I’ve written in other postings how the OSET Institute’s focus makes it distinctive – a focus not primarily on talking, but on making breakthrough digital voting technology that people can see, touch, and try. That focus is also the basis of the Open Source Election Technology Institute’s unique “giving proposition;” that is, what makes donors’ dollars here provide a higher – we argue demonstratively higher – return than other types of donation to voting, election, or politically oriented causes. Please give me the next 500 words to explain why.
Some people use the term ROPI – Return on Philanthropic Investment – for this type of comparison. Our proposition is that the ROPI for the OSET Institute is high because of real tangible results, with efforts to get them into the hands of people who can help make a positive difference in changing how America votes.
Said differently, the real focus is tangible work product – real demonstrative results that produce ROPI for our donors. You can read and learn all over our online community about the work and the results we’re steadfastly committed to delivering. The challenge is that systems by which citizens vote are the cornerstone of a digital democracy and must be designed and developed in full public view. And this work must be done in an open, collaborative manner by a not-for-profit organization working in the public eye for the public benefit for at least two reasons.
First, the work to make voting technology right is imperative – more so than another study on what’s wrong. Yet no one (we know of) is really tackling the difficult engineering problems of how to make digital voting technology truly reliable, secure, and trustworthy.
And that’s no surprise, because to properly design and develop this stuff, heavy lifting is required: it’s a complicated process of high assurance engineering and it can be expensive. And it’s not a particularly profitable undertaking – there really isn’t a sizable market opportunity to build a case for ROI. But that’s what’s required: fundamentally re-inventing how this stuff works without regard to whether it “pencils out” commercially.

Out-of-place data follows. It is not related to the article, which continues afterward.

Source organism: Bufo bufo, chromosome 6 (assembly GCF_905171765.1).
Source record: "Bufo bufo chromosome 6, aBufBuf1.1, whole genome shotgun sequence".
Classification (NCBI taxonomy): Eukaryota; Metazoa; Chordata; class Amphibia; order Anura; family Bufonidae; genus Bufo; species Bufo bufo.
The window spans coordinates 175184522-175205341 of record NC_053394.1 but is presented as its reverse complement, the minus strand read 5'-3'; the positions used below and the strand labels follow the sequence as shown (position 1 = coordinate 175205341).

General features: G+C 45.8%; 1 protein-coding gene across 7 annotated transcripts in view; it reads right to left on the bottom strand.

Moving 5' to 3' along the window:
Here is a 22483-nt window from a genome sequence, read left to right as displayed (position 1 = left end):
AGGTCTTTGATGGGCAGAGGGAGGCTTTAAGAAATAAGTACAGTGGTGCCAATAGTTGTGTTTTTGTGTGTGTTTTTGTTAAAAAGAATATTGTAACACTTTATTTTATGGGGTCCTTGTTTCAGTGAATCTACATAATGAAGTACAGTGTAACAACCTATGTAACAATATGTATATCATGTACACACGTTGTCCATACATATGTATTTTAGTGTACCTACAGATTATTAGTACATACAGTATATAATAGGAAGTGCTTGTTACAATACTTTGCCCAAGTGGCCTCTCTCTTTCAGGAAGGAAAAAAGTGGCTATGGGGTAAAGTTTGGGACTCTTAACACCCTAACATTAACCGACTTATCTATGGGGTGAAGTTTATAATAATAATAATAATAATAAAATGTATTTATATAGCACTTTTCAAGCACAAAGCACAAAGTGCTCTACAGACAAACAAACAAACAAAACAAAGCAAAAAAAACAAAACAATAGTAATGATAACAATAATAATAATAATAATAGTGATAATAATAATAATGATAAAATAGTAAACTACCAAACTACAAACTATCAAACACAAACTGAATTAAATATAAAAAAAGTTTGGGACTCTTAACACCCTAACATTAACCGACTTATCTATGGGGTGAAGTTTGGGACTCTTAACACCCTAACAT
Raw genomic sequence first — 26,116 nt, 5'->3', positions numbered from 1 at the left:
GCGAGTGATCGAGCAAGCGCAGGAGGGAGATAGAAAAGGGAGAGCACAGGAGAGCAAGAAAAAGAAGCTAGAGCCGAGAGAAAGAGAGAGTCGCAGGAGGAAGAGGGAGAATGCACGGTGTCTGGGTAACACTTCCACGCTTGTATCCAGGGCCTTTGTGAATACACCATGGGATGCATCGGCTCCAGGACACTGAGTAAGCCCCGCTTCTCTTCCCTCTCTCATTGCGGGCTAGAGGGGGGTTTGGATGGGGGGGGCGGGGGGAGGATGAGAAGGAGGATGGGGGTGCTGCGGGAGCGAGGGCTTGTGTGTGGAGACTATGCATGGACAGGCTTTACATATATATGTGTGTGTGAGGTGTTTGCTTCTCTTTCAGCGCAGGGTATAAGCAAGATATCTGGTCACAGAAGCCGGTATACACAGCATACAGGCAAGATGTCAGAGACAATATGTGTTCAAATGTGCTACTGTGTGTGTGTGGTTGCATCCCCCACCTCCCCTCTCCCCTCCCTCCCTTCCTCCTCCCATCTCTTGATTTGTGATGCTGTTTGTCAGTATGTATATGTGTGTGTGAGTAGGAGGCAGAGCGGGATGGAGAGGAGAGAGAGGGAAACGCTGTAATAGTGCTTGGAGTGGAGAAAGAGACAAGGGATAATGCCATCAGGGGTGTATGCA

If there are professionals re-thinking how voting technology must work, then they’re working in a less than highly visible manner, and not in a way we believe is essential to creating trustworthy technology; that is, a process with results that can properly withstand the scrutiny required to relieve citizens of their apprehensions.
Second, we believe the digital tools of voting are far too important to be left to the private sector to “black box” design and development that does pencil out for the sake of commercial advantage. And the complexities of digital innovation are too dynamic and too time sensitive to relegate to the necessary but glacial processes of government administration.
The only way to assure reliable secure and trustworthy digital voting technology is to design and develop it using high assurance methods in an open source manner, under the watchful eye of a meritocratic community, and held in the public trust. And after it’s been well vetted in the public eye, it must also pass muster with then established federal certifications. This is the only way “how America votes” can properly be re-invented and owned as an essential public works for the common good of a digital democracy. This is the charter and mission of the Open Source Election Technology Institute.
And therefore, we believe that the effort of the OSET Institute can provide a demonstratively high “ROPI” or return on philanthropic investment. Now you can see why we hope you’ll join us in this imperative cause.
O.K., your ball; let’s hear from you.